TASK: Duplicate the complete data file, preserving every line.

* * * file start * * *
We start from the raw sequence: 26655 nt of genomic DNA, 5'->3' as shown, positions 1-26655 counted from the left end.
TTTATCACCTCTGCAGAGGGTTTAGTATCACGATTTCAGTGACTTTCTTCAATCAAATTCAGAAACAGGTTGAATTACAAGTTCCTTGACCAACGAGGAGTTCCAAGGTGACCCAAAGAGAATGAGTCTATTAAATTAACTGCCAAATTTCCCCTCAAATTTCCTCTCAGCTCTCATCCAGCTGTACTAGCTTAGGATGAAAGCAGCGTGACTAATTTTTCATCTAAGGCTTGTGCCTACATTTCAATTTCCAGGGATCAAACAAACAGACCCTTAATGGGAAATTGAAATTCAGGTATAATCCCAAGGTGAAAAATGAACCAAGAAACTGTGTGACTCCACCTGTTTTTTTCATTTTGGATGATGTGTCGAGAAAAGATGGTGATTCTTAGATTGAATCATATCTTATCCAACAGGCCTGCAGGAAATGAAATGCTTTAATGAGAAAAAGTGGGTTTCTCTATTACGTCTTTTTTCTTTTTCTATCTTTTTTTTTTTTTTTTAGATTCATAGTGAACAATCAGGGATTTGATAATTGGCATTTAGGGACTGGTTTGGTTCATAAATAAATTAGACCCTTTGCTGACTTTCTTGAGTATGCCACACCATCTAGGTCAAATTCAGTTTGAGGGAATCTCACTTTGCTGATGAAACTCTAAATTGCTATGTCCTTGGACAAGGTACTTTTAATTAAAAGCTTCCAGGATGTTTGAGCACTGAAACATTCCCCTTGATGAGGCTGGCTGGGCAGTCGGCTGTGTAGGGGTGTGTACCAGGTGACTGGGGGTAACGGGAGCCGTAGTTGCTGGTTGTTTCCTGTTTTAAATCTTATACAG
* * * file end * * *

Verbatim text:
We start from the raw sequence: 26655 nt of genomic DNA, 5'->3' as shown, positions 1-26655 counted from the left end.
TTTATCACCTCTGCAGAGGGTTTAGTATCACGATTTCAGTGACTTTCTTCAATCAAATTCAGAAACAGGTTGAATTACAAGTTCCTTGACCAACGAGGAGTTCCAAGGTGACCCAAAGAGAATGAGTCTATTAAATTAACTGCCAAATTTCCCCTCAAATTTCCTCTCAGCTCTCATCCAGCTGTACTAGCTTAGGATGAAAGCAGCGTGACTAATTTTTCATCTAAGGCTTGTGCCTACATTTCAATTTCCAGGGATCAAACAAACAGACCCTTAATGGGAAATTGAAATTCAGGTATAATCCCAAGGTGAAAAATGAACCAAGAAACTGTGTGACTCCACCTGTTTTTTTCATTTTGGATGATGTGTCGAGAAAAGATGGTGATTCTTAGATTGAATCATATCTTATCCAACAGGCCTGCAGGAAATGAAATGCTTTAATGAGAAAAAGTGGGTTTCTCTATTACGTCTTTTTTCTTTTTCTATCTTTTTTTTTTTTTTTTAGATTCATAGTGAACAATCAGGGATTTGATAATTGGCATTTAGGGACTGGTTTGGTTCATAAATAAATTAGACCCTTTGCTGACTTTCTTGAGTATGCCACACCATCTAGGTCAAATTCAGTTTGAGGGAATCTCACTTTGCTGATGAAACTCTAAATTGCTATGTCCTTGGACAAGGTACTTTTAATTAAAAGCTTCCAGGATGTTTGAGCACTGAAACATTCCCCTTGATGAGGCTGGCTGGGCAGTCGGCTGTGTAGGGGTGTGTACCAGGTGACTGGGGGTAACGGGAGCCGTAGTTGCTGGTTGTTTCCTGTTTTAAATCTTATACAG